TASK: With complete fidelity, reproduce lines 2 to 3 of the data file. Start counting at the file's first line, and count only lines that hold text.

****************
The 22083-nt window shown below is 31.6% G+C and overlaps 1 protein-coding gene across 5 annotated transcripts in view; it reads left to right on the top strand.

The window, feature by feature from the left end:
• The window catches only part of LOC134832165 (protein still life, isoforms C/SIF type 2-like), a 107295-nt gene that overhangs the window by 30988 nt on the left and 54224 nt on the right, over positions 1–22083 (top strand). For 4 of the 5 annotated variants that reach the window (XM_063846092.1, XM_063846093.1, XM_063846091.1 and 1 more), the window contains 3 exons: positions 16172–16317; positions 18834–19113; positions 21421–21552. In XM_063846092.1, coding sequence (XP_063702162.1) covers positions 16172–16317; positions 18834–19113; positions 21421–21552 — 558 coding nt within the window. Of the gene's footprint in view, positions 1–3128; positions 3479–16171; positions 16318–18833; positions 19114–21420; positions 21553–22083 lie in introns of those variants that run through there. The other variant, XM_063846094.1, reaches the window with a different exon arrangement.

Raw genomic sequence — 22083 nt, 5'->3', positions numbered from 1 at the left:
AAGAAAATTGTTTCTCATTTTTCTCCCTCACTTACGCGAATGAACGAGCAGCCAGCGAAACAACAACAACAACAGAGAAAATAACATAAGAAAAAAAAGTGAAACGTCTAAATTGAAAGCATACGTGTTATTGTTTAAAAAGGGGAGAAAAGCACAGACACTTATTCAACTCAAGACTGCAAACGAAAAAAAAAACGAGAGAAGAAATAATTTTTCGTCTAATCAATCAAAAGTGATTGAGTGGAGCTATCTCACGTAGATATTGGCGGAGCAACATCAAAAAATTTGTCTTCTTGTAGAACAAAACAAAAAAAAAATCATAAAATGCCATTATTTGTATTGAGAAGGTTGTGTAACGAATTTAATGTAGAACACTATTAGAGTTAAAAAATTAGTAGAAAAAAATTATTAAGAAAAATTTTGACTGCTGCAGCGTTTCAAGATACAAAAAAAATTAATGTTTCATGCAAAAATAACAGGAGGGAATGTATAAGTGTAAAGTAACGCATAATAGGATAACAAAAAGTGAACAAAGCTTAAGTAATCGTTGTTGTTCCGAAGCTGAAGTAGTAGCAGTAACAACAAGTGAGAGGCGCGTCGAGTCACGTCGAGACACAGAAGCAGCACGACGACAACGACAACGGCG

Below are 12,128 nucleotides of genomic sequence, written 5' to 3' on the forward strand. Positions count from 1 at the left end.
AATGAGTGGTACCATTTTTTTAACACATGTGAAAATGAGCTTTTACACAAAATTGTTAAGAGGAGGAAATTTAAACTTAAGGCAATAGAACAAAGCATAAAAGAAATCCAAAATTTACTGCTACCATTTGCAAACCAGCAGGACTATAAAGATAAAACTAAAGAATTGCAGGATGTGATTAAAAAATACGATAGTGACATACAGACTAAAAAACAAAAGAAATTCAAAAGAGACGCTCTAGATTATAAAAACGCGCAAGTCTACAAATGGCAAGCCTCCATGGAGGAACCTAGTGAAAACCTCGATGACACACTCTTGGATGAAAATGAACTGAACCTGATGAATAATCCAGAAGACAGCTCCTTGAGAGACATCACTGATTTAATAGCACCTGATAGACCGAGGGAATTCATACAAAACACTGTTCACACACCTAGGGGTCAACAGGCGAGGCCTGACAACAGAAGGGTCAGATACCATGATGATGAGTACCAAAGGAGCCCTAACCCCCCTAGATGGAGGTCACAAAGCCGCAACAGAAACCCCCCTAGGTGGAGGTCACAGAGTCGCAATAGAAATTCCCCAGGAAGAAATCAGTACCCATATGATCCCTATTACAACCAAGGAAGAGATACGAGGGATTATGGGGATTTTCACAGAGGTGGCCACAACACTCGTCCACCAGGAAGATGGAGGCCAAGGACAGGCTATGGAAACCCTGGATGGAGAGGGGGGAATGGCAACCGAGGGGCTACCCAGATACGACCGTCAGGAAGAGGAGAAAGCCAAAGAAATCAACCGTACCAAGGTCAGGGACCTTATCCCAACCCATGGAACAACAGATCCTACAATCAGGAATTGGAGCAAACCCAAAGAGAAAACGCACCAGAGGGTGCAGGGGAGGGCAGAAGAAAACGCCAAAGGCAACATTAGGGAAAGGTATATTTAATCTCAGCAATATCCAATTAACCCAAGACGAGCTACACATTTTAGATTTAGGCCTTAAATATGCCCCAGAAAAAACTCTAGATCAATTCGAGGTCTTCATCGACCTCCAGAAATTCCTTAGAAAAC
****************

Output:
The window, feature by feature from the left end:
• The window catches only part of LOC134832165 (protein still life, isoforms C/SIF type 2-like), a 107295-nt gene that overhangs the window by 30988 nt on the left and 54224 nt on the right, over positions 1–22083 (top strand). For 4 of the 5 annotated variants that reach the window (XM_063846092.1, XM_063846093.1, XM_063846091.1 and 1 more), the window contains 3 exons: positions 16172–16317; positions 18834–19113; positions 21421–21552. In XM_063846092.1, coding sequence (XP_063702162.1) covers positions 16172–16317; positions 18834–19113; positions 21421–21552 — 558 coding nt within the window. Of the gene's footprint in view, positions 1–3128; positions 3479–16171; positions 16318–18833; positions 19114–21420; positions 21553–22083 lie in introns of those variants that run through there. The other variant, XM_063846094.1, reaches the window with a different exon arrangement.